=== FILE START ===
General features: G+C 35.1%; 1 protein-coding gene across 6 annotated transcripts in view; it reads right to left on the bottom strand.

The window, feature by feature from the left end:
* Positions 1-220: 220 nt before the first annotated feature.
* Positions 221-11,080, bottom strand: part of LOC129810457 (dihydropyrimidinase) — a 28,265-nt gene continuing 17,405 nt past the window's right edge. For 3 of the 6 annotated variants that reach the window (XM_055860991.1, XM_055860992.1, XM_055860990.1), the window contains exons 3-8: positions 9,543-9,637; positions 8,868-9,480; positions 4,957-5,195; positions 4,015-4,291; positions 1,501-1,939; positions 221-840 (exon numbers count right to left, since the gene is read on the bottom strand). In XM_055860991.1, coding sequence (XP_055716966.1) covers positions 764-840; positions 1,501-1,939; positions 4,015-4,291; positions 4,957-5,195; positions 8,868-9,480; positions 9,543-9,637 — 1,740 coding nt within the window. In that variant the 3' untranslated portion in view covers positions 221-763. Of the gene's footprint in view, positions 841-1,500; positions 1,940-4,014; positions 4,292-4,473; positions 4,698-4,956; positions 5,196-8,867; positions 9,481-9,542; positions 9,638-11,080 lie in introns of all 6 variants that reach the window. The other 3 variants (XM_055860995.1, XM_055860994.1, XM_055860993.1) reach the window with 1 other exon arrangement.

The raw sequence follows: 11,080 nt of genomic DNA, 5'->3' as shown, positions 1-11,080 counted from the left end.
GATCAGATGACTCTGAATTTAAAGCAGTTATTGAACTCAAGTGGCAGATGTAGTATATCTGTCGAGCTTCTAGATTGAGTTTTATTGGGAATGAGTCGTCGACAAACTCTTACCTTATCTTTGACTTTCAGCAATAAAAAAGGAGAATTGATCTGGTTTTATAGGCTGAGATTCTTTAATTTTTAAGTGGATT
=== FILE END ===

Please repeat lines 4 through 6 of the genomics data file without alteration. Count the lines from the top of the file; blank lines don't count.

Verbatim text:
* Positions 221-11,080, bottom strand: part of LOC129810457 (dihydropyrimidinase) — a 28,265-nt gene continuing 17,405 nt past the window's right edge. For 3 of the 6 annotated variants that reach the window (XM_055860991.1, XM_055860992.1, XM_055860990.1), the window contains exons 3-8: positions 9,543-9,637; positions 8,868-9,480; positions 4,957-5,195; positions 4,015-4,291; positions 1,501-1,939; positions 221-840 (exon numbers count right to left, since the gene is read on the bottom strand). In XM_055860991.1, coding sequence (XP_055716966.1) covers positions 764-840; positions 1,501-1,939; positions 4,015-4,291; positions 4,957-5,195; positions 8,868-9,480; positions 9,543-9,637 — 1,740 coding nt within the window. In that variant the 3' untranslated portion in view covers positions 221-763. Of the gene's footprint in view, positions 841-1,500; positions 1,940-4,014; positions 4,292-4,473; positions 4,698-4,956; positions 5,196-8,867; positions 9,481-9,542; positions 9,638-11,080 lie in introns of all 6 variants that reach the window. The other 3 variants (XM_055860995.1, XM_055860994.1, XM_055860993.1) reach the window with 1 other exon arrangement.

The raw sequence follows: 11,080 nt of genomic DNA, 5'->3' as shown, positions 1-11,080 counted from the left end.
GATCAGATGACTCTGAATTTAAAGCAGTTATTGAACTCAAGTGGCAGATGTAGTATATCTGTCGAGCTTCTAGATTGAGTTTTATTGGGAATGAGTCGTCGACAAACTCTTACCTTATCTTTGACTTTCAGCAATAAAAAAGGAGAATTGATCTGGTTTTATAGGCTGAGATTCTTTAATTTTTAAGTGGATT